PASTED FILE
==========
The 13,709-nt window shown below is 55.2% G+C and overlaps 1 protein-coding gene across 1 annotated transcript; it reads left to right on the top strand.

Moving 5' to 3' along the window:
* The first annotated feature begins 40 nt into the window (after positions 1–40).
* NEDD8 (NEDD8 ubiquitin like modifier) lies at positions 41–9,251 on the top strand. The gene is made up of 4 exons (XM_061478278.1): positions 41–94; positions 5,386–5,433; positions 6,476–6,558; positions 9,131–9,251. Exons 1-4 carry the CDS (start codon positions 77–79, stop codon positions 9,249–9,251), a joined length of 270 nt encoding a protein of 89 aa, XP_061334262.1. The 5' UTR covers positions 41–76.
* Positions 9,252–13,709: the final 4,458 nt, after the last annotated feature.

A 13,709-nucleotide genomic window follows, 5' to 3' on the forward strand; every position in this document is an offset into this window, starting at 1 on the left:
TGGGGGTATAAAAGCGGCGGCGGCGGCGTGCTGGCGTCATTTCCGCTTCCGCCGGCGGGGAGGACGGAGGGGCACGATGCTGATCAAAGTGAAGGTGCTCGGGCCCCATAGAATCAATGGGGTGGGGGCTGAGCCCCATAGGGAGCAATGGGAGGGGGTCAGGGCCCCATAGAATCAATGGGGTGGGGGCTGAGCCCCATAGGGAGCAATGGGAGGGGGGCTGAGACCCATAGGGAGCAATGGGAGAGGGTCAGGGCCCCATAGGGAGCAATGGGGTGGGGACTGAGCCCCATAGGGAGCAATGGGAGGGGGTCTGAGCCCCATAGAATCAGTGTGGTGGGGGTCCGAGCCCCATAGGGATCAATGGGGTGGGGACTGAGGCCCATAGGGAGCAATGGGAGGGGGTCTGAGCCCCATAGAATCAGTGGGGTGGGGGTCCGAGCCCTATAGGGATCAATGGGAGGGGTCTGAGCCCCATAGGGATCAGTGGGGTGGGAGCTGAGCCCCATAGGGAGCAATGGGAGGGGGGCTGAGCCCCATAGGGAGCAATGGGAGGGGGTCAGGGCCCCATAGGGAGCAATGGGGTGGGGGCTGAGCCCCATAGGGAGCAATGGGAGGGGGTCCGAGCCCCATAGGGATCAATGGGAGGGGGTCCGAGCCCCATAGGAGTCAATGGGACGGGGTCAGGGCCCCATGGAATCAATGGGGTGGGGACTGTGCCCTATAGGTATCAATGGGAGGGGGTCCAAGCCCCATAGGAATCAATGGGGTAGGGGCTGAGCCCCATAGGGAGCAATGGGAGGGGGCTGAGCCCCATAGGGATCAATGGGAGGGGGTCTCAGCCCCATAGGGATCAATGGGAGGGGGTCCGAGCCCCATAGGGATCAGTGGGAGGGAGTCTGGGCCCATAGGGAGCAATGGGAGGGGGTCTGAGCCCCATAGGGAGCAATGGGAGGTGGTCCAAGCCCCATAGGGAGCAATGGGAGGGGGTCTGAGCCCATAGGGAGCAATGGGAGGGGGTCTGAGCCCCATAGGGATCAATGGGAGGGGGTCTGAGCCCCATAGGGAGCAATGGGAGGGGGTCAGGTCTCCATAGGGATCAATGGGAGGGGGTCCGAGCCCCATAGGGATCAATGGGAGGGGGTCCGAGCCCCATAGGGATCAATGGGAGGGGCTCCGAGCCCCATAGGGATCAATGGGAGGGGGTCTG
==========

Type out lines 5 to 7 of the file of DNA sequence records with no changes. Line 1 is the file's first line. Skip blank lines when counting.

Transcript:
* Positions 9,252–13,709: the final 4,458 nt, after the last annotated feature.

A 13,709-nucleotide genomic window follows, 5' to 3' on the forward strand; every position in this document is an offset into this window, starting at 1 on the left:
TGGGGGTATAAAAGCGGCGGCGGCGGCGTGCTGGCGTCATTTCCGCTTCCGCCGGCGGGGAGGACGGAGGGGCACGATGCTGATCAAAGTGAAGGTGCTCGGGCCCCATAGAATCAATGGGGTGGGGGCTGAGCCCCATAGGGAGCAATGGGAGGGGGTCAGGGCCCCATAGAATCAATGGGGTGGGGGCTGAGCCCCATAGGGAGCAATGGGAGGGGGGCTGAGACCCATAGGGAGCAATGGGAGAGGGTCAGGGCCCCATAGGGAGCAATGGGGTGGGGACTGAGCCCCATAGGGAGCAATGGGAGGGGGTCTGAGCCCCATAGAATCAGTGTGGTGGGGGTCCGAGCCCCATAGGGATCAATGGGGTGGGGACTGAGGCCCATAGGGAGCAATGGGAGGGGGTCTGAGCCCCATAGAATCAGTGGGGTGGGGGTCCGAGCCCTATAGGGATCAATGGGAGGGGTCTGAGCCCCATAGGGATCAGTGGGGTGGGAGCTGAGCCCCATAGGGAGCAATGGGAGGGGGGCTGAGCCCCATAGGGAGCAATGGGAGGGGGTCAGGGCCCCATAGGGAGCAATGGGGTGGGGGCTGAGCCCCATAGGGAGCAATGGGAGGGGGTCCGAGCCCCATAGGGATCAATGGGAGGGGGTCCGAGCCCCATAGGAGTCAATGGGACGGGGTCAGGGCCCCATGGAATCAATGGGGTGGGGACTGTGCCCTATAGGTATCAATGGGAGGGGGTCCAAGCCCCATAGGAATCAATGGGGTAGGGGCTGAGCCCCATAGGGAGCAATGGGAGGGGGCTGAGCCCCATAGGGATCAATGGGAGGGGGTCTCAGCCCCATAGGGATCAATGGGAGGGGGTCCGAGCCCCATAGGGATCAGTGGGAGGGAGTCTGGGCCCATAGGGAGCAATGGGAGGGGGTCTGAGCCCCATAGGGAGCAATGGGAGGTGGTCCAAGCCCCATAGGGAGCAATGGGAGGGGGTCTGAGCCCATAGGGAGCAATGGGAGGGGGTCTGAGCCCCATAGGGATCAATGGGAGGGGGTCTGAGCCCCATAGGGAGCAATGGGAGGGGGTCAGGTCTCCATAGGGATCAATGGGAGGGGGTCCGAGCCCCATAGGGATCAATGGGAGGGGGTCCGAGCCCCATAGGGATCAATGGGAGGGGCTCCGAGCCCCATAGGGATCAATGGGAGGGGGTCTG